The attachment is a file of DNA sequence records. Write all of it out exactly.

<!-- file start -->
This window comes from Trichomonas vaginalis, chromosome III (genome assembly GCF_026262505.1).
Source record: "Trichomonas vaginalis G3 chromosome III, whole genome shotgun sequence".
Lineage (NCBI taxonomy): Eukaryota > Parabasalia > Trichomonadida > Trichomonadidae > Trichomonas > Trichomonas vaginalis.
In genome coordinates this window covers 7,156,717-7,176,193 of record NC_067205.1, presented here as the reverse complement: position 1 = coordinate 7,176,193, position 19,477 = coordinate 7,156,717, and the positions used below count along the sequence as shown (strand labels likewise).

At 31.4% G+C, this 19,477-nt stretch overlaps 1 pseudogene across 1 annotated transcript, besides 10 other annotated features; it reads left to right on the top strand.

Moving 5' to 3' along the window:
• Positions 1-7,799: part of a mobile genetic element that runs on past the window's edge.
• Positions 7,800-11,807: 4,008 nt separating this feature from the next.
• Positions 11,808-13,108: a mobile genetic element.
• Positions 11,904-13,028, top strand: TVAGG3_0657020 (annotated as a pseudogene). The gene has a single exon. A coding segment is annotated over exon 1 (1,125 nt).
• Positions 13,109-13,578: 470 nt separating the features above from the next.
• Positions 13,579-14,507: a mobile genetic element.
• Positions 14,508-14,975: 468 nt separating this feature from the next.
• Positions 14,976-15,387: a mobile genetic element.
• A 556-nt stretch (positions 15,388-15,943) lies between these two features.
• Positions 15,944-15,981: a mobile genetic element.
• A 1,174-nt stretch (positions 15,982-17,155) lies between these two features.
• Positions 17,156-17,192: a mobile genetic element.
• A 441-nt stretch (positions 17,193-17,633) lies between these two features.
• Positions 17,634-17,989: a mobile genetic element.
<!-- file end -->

This window comes from Trichomonas vaginalis, chromosome III (genome assembly GCF_026262505.1).
Source record: "Trichomonas vaginalis G3 chromosome III, whole genome shotgun sequence".
Lineage (NCBI taxonomy): Eukaryota > Parabasalia > Trichomonadida > Trichomonadidae > Trichomonas > Trichomonas vaginalis.
In genome coordinates this window covers 7,156,717-7,176,193 of record NC_067205.1, presented here as the reverse complement: position 1 = coordinate 7,176,193, position 19,477 = coordinate 7,156,717, and the positions used below count along the sequence as shown (strand labels likewise).

At 31.4% G+C, this 19,477-nt stretch overlaps 1 pseudogene across 1 annotated transcript, besides 10 other annotated features; it reads left to right on the top strand.

Moving 5' to 3' along the window:
• Positions 1-7,799: part of a mobile genetic element that runs on past the window's edge.
• Positions 7,800-11,807: 4,008 nt separating this feature from the next.
• Positions 11,808-13,108: a mobile genetic element.
• Positions 11,904-13,028, top strand: TVAGG3_0657020 (annotated as a pseudogene). The gene has a single exon. A coding segment is annotated over exon 1 (1,125 nt).
• Positions 13,109-13,578: 470 nt separating the features above from the next.
• Positions 13,579-14,507: a mobile genetic element.
• Positions 14,508-14,975: 468 nt separating this feature from the next.
• Positions 14,976-15,387: a mobile genetic element.
• A 556-nt stretch (positions 15,388-15,943) lies between these two features.
• Positions 15,944-15,981: a mobile genetic element.
• A 1,174-nt stretch (positions 15,982-17,155) lies between these two features.
• Positions 17,156-17,192: a mobile genetic element.
• A 441-nt stretch (positions 17,193-17,633) lies between these two features.
• Positions 17,634-17,989: a mobile genetic element.